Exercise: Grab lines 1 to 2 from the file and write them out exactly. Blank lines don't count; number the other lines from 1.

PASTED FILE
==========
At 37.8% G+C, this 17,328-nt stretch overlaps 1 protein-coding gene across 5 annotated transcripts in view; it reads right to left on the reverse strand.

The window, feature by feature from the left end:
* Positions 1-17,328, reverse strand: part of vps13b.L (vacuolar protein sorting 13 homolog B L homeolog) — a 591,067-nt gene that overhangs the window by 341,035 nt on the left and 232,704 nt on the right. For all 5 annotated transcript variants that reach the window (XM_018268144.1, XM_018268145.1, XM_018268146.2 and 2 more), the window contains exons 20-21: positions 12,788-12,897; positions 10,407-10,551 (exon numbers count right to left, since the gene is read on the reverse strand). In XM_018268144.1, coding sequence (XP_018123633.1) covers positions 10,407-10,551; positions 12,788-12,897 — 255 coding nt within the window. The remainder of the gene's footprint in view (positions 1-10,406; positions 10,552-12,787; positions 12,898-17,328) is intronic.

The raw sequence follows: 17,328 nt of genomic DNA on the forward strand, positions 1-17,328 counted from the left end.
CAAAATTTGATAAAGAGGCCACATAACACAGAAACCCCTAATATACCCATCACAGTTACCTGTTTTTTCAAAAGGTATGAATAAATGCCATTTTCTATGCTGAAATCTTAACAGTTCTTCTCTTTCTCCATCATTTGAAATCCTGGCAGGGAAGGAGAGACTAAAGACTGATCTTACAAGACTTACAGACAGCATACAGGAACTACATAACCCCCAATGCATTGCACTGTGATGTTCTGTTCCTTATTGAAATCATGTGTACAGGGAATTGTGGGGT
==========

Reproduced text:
At 37.8% G+C, this 17,328-nt stretch overlaps 1 protein-coding gene across 5 annotated transcripts in view; it reads right to left on the reverse strand.

The window, feature by feature from the left end: